If you want more than to brush your face
against nature, eyes clinging briefly to swatches
of sky, their blues deepening as you watch,
hit-and-missing leaves, damp paintings
patched seamless together—if you want more
than the quick epiphany of a hill line
breaking free of houses, you have to
walk the same route each day.
To know a second before the way a view
opens like a fan and close perspective crumbles,
to acquire a memory of verges and stones
where a snake may pour over your foot,
or a spray of butterflies playing chest-high,
engulf you at a sudden turn;
to feel circling through you, sequence:
how the small yellow, freckles as the common
orchid, cedes to blue-and-zebra, and both precede
the black, primadonna rare, big as a bat—
to know this cycle better than you know
your neighbour, you have to walk
the route each day.
To feel each missed occasion as a lover’s absence
short-changing the body: pumps, pulleys,
mainspring linked to the fragile, falling chemistry
of your spirits; to read the sharp calligraphy
of birds carved on the air, to ambush
nature into telling, you need to stay
in one place for more than a year.
–“The Route” by Diana Bridge

I have been living in the same place for almost a year now.  I have been walking the same trails with the dogs, watching the same trees stand and sway in the western winds, and listening to the same space liven each morning then quiet each evening.  A place, though it moves slowly, is never still, and now, after a year, I learn that a place will only open itself as much as I am willing to open myself.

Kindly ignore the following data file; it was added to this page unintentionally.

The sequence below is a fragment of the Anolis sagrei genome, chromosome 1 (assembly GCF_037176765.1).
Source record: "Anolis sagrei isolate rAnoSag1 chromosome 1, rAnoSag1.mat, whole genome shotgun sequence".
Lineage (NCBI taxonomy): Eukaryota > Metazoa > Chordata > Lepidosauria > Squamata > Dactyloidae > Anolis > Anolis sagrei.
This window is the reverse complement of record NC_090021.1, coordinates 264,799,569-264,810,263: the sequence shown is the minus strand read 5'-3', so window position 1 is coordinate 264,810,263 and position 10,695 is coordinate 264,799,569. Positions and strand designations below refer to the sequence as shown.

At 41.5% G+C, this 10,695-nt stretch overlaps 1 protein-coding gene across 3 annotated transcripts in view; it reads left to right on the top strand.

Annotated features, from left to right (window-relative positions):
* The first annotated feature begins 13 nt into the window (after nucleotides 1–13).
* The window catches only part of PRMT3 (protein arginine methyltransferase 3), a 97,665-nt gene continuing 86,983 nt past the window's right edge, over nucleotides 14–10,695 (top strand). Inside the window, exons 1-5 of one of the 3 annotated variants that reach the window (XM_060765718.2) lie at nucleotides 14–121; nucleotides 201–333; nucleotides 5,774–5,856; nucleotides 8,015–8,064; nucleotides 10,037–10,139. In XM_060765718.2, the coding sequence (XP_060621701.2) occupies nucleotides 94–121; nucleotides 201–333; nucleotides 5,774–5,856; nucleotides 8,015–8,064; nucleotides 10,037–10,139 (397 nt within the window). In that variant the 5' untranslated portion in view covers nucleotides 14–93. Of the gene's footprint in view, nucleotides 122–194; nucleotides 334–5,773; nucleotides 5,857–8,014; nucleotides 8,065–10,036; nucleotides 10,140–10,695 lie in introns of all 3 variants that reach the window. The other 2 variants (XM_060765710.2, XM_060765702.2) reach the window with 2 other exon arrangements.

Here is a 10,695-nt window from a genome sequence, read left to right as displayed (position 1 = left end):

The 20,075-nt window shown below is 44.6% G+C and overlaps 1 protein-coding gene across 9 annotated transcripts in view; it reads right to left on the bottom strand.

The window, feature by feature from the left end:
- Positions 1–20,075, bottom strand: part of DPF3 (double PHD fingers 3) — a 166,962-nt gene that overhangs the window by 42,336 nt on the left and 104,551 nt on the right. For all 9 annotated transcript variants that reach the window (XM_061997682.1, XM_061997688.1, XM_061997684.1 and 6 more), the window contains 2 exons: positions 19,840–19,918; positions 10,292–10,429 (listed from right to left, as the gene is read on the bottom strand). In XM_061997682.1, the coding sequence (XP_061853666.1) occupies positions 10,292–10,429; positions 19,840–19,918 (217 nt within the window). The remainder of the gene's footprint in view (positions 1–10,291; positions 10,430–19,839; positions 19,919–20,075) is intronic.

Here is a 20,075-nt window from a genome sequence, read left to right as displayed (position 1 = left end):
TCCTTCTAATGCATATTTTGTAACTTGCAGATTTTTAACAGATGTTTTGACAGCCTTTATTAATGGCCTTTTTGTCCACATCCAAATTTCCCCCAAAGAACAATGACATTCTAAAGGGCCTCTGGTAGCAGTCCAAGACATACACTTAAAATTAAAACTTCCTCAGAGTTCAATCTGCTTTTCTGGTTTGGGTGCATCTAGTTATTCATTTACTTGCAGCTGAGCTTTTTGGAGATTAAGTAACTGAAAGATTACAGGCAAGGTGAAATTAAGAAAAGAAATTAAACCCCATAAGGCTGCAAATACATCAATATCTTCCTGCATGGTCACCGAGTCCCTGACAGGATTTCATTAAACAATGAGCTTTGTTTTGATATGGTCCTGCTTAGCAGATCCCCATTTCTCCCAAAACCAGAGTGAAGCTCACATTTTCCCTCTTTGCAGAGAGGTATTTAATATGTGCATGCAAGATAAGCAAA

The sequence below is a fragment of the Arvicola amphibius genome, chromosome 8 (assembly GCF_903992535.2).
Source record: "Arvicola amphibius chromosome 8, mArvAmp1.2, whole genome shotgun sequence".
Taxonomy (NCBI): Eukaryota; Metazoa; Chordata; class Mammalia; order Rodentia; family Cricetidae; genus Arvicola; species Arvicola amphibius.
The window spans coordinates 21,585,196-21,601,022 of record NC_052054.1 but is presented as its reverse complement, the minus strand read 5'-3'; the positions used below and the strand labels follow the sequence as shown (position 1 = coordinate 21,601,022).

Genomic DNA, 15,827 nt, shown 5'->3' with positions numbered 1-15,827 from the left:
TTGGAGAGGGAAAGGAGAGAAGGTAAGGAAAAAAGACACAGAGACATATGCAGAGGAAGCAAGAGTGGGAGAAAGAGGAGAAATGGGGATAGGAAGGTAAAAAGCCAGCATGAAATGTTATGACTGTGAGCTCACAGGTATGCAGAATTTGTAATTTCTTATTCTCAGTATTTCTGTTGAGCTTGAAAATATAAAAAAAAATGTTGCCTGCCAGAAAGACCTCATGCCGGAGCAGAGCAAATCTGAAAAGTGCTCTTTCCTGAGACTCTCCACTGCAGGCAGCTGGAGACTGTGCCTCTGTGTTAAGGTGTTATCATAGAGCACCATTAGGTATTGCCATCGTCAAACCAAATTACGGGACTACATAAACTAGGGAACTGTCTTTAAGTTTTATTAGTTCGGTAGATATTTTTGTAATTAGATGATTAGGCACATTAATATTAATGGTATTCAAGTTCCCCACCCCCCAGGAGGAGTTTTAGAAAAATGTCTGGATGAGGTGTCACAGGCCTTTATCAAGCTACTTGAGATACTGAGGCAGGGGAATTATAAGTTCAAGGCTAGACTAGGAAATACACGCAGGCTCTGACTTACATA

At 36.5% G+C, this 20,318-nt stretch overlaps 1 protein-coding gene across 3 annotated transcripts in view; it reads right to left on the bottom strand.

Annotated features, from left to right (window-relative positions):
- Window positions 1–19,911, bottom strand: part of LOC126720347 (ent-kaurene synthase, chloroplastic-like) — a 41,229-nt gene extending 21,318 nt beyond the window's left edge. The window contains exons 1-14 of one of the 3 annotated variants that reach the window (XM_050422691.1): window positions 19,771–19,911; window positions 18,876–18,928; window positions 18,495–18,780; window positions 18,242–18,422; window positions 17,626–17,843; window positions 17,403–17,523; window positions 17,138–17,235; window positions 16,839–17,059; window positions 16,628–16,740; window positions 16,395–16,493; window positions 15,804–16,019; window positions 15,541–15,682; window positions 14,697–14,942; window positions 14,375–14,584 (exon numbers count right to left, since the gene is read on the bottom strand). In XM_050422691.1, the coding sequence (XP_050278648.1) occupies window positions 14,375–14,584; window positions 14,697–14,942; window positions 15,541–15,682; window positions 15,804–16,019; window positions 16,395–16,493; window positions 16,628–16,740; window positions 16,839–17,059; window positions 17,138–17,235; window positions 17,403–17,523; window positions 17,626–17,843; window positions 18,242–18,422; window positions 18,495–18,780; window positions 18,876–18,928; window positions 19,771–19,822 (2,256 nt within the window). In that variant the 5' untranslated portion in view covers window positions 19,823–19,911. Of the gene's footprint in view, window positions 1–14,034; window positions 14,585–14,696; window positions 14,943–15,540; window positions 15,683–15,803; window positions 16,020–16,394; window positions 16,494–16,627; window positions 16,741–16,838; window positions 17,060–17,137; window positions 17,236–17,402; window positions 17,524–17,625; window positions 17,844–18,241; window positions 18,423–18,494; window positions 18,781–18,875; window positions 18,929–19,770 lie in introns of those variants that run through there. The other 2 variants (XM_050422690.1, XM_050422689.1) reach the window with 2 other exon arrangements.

On Friday I follow the sound of croaking to the edge of a cliff overlooking a marshy pond and sit cross-legged on thick moss.  Below I see all shades of yellow and green.  I see frogs swimming as ripples of water.  Their persistent cacophony is so bouncy–CROAK crOAK CRoaK!–I can almost feel the vibrations up on my perch.

Then sudden silence.

A crow’s shadow sweeps across the pond.  I hold my breath.

One croak.  Another, and then another in response, and soon the air is busy again.

I keep walking and find a campsite tucked between the pasture and rock walls: a faded green picnic table, a handmade square brick oven, a metal lantern with a half-burnt candle inside.  It is only minutes away from the yurt, but until today I did not take this trail, I did not look at the precise angle through the trees, until today I did not see it, though I passed so close for a year.

Just beyond the campsite a maple grows out of two boulders, the trunk so old it looks as though it has melted and reformed, becoming a rock itself, and I pause just long enough to distinguish trunk from stone, then continue out to the pasture and trace the edge of forest and field all the way home.

That same day I find maple flowers blooming on fallen trees, such fierce delicacy living without knowing the roots were pulled up in late autumn winds, and I ask how much do we really need to know in order to persist?

Air, water, and the inventions of each season: we can all live with this.

So I move with the land, shedding my sweaters as the ground sheds snow and tying my hair up off my neck as leaves spread and reach up toward the sun.  I keep my eyes open for the new and ancient details each season brings, and when the season changes I start all over again, looking for the first time.